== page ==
Tom Mosgrove claims that he explained that he was not physically or verbally abusive, never touched her, and didn’t block her from leaving the closet. He says there were no physical injuries nor signs of a fight or struggle.

He says the police told him that when there is a report of domestic violence, the police are required to arrest someone and in this case it was likely to be him. That proved to be true when he was deemed to be the “primary aggressor” and arrested.

He was taken to jail where he was held until Feb. 15, when his sister bailed him out.

A Sharply Different Version of the Incident

Wendy Mosgrove offered a sharply different view of the incident than the one Tom Mosgrove alleged in his lawsuit.

She commenced divorce proceedings against Tom Mosgrove on Feb. 16, 2022 and the divorce was entered July 2023.

Shortly after she commenced the divorce proceedings, she asked Santa Clara County Superior Court to enter a domestic violence restraining order against Tom Mosgrove.

In the affidavit that accompanied her request, she gave her version of the events on the night of his arrest.

In the affidavit, she alleged that Tom Mosgrove had been drinking that night and, when she said she wouldn’t talk to him when he had been drinking, he became “enraged.” 

She alleged that he pushed her into the bedroom closet, “then stood in the doorway blocking me from getting out of my closet.”

She said, “I started to panic; he had a very dark, cold, hateful look in his eyes, and I was afraid.” 

Her cellphone was in the closet, and she called the Morgan Hill Police Department for help. 

According to her account, the police arrived and, after interviewing each of them, they took Tom away. 

Her affidavit alleges that throughout their 25-year marriage, he was “controlling and abusive” toward her, and his conduct was frequently fueled by alcohol.  She scoffed at the suggestion she was physically abusive to him – as his lawsuit alleges — pointing out that she is 5 feet 4 inches tall and 120 pounds and he is nearly 6 feet.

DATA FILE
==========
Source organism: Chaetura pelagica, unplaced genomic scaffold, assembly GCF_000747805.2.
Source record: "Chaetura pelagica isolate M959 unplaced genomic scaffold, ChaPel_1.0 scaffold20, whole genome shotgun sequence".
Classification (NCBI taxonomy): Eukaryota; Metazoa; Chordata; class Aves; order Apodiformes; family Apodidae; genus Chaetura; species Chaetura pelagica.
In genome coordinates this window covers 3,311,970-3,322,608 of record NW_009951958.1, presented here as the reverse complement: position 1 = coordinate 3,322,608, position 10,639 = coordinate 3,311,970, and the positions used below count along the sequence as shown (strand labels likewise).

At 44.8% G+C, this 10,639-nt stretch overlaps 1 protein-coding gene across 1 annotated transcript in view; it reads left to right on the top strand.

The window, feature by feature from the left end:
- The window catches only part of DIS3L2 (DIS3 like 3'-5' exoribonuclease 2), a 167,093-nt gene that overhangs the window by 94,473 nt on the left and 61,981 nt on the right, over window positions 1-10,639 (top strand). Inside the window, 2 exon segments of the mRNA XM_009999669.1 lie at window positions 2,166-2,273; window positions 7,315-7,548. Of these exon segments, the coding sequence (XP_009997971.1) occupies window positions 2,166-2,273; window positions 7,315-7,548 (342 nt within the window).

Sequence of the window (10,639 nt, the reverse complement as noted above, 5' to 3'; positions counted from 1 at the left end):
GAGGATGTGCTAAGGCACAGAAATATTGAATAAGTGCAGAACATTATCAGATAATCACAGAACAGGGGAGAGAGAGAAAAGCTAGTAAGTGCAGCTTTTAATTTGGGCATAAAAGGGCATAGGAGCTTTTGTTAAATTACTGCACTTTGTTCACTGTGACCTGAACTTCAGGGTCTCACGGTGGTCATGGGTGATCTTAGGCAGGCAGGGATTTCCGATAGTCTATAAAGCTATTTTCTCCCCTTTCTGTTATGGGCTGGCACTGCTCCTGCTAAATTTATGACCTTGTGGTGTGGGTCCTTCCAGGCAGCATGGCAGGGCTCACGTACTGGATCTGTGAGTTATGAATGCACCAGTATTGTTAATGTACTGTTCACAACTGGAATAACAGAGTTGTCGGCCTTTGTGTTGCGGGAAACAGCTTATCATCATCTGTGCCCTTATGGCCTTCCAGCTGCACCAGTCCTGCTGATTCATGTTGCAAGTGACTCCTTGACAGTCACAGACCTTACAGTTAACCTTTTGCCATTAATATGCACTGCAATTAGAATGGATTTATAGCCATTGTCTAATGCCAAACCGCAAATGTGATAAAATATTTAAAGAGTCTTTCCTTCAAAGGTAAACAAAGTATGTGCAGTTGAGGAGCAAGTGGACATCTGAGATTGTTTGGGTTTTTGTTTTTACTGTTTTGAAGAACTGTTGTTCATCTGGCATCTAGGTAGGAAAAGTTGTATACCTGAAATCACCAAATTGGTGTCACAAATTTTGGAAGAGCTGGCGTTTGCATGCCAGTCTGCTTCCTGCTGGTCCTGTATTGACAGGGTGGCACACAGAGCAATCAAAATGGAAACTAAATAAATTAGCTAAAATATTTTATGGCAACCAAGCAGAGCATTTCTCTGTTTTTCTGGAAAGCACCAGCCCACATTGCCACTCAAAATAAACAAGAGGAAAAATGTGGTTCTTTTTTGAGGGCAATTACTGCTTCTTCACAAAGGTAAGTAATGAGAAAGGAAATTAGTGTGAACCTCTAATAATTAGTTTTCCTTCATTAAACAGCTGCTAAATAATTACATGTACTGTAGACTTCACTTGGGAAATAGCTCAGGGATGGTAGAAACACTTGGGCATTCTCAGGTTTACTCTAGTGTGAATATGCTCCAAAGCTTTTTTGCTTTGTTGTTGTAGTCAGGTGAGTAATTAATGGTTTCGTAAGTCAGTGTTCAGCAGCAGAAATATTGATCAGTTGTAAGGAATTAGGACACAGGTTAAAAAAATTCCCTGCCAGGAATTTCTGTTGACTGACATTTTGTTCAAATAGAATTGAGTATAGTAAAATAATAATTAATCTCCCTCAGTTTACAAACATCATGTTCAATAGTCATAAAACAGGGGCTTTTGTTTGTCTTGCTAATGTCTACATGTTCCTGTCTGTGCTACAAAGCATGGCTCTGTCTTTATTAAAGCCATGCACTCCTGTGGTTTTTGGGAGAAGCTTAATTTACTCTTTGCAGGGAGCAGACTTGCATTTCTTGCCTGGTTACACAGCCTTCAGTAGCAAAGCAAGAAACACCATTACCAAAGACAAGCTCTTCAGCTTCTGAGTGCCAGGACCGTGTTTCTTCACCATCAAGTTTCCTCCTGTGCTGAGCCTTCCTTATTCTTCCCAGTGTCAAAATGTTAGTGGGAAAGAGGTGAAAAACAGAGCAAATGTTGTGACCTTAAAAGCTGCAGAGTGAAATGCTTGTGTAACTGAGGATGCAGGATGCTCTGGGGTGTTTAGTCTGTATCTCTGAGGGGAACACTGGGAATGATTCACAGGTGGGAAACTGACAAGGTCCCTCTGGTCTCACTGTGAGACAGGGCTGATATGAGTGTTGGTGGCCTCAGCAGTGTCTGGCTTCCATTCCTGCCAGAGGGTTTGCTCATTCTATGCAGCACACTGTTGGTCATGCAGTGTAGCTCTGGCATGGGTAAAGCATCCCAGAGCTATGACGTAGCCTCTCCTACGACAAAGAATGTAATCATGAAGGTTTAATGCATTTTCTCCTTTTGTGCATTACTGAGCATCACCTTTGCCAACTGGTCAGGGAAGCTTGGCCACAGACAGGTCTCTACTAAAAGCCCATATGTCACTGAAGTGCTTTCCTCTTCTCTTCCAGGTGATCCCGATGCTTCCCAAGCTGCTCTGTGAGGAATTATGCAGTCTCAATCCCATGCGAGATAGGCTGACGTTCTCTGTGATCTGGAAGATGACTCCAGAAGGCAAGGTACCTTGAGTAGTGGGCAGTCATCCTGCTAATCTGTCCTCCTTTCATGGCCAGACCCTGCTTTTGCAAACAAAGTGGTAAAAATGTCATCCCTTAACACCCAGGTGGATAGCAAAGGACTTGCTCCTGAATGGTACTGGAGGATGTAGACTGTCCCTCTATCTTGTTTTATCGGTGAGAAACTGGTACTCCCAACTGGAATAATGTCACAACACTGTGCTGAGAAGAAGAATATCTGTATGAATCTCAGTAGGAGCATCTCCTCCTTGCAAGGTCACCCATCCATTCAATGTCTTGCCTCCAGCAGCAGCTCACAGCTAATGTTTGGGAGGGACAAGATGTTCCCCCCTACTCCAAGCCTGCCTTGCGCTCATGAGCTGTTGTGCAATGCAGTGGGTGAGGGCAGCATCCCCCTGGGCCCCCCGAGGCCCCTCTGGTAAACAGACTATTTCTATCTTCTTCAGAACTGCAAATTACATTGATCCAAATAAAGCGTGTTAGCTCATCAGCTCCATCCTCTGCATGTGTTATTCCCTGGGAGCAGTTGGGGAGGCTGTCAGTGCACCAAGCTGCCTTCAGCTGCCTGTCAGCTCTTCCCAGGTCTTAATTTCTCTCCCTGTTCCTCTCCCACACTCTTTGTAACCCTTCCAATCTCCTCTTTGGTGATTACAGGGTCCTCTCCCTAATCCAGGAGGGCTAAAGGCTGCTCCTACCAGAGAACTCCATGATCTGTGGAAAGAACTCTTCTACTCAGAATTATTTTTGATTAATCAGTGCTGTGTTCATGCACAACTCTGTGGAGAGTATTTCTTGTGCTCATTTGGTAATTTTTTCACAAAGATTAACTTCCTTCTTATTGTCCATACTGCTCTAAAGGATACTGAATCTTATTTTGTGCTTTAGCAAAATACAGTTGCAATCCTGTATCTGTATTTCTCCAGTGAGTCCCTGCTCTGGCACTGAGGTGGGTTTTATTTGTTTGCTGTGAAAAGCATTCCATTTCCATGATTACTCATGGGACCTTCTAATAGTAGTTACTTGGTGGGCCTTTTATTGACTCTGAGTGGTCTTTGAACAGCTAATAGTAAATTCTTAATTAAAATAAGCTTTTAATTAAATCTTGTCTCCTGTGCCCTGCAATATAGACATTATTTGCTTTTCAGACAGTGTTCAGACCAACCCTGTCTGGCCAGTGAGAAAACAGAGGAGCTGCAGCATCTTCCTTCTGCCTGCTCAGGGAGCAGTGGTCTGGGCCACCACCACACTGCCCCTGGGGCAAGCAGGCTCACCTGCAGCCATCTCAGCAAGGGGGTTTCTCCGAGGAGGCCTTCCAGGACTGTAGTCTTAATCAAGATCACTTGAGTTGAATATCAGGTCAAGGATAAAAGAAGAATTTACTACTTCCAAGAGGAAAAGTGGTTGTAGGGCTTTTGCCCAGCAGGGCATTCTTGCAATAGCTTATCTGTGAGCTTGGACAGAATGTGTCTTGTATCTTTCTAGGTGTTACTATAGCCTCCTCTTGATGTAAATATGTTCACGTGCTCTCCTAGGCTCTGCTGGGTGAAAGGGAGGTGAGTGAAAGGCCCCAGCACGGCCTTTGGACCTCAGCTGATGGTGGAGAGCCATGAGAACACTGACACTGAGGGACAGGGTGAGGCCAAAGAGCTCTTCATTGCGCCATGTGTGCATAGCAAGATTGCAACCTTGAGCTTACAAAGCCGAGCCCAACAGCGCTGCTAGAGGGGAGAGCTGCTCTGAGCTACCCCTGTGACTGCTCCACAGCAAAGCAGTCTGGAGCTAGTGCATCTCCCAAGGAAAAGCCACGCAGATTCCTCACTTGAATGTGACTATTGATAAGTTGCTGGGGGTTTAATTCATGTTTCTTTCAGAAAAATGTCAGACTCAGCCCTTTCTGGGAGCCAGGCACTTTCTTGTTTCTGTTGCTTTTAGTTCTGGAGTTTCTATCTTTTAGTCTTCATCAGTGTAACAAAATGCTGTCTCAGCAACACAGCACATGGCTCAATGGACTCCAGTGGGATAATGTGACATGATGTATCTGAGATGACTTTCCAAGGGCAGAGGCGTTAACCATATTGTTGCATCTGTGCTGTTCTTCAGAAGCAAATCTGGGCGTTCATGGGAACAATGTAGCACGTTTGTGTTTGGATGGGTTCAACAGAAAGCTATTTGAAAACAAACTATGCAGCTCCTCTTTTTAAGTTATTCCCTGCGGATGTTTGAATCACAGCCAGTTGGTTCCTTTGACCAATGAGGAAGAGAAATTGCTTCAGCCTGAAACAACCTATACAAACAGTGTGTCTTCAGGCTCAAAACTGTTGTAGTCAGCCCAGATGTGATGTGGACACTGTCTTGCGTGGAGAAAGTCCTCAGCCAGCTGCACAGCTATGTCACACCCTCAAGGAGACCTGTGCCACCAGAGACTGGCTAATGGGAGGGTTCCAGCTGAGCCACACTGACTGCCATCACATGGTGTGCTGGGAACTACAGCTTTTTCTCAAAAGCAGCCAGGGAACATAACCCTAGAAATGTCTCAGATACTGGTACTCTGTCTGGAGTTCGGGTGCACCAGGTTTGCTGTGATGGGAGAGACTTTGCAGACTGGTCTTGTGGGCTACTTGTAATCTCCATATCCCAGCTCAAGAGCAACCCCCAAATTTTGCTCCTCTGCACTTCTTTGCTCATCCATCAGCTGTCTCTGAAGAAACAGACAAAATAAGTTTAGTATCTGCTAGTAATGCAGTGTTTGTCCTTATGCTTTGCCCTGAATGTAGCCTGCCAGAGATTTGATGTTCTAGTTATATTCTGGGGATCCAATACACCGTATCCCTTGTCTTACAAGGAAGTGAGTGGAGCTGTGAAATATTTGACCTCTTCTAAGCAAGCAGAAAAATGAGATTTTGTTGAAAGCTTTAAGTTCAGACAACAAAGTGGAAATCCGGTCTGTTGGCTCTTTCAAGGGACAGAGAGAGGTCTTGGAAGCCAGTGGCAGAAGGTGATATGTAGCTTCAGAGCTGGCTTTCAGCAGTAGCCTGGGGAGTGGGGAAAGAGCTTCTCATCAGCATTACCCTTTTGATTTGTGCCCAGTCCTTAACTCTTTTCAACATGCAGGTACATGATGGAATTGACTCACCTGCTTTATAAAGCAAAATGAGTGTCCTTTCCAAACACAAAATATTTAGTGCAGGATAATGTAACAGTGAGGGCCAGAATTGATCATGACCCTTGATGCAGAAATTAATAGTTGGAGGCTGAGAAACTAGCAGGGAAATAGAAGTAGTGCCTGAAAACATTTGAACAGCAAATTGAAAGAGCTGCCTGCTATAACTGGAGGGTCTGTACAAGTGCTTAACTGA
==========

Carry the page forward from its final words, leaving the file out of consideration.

Court records show that her request for a restraining order was granted on Feb. 22, and it was later extended to run through May 22, 2022.

The Confinement

Tom Mosgrove’s confinement was traumatic. He alleges that he had a number of medical conditions, including Parkinson’s disease, anxiety and seizures, for which he must take medication.

For several days he wasn’t allowed access to his medication, he said, and when he was, it was not on the schedule that was prescribed by his doctors.

After the third day without medication, Tom Mosgrove allegedly passed out inside his jail cell and was taken to the emergency room where he stayed overnight “handcuffed to a hospital bed.”

He was back in jail on Valentine’s Day, where he remained in his cell all day allegedly because of “problems with the cell door.”

He was released on Feb. 15 and thereafter all charges against him were dropped.

Scrutiny on arrest protocol

The lawsuit focuses on his contention that California state law allows a person to be arrested only when there is “probable” cause to do so.

According to the complaint, Tom Mosgrove was arrested for two misdemeanors — “domestic violence battery of a spouse” and false imprisonment. He contends that based on the facts, no reasonable police officer could have believed that there was probable cause to arrest him the night of February 10th.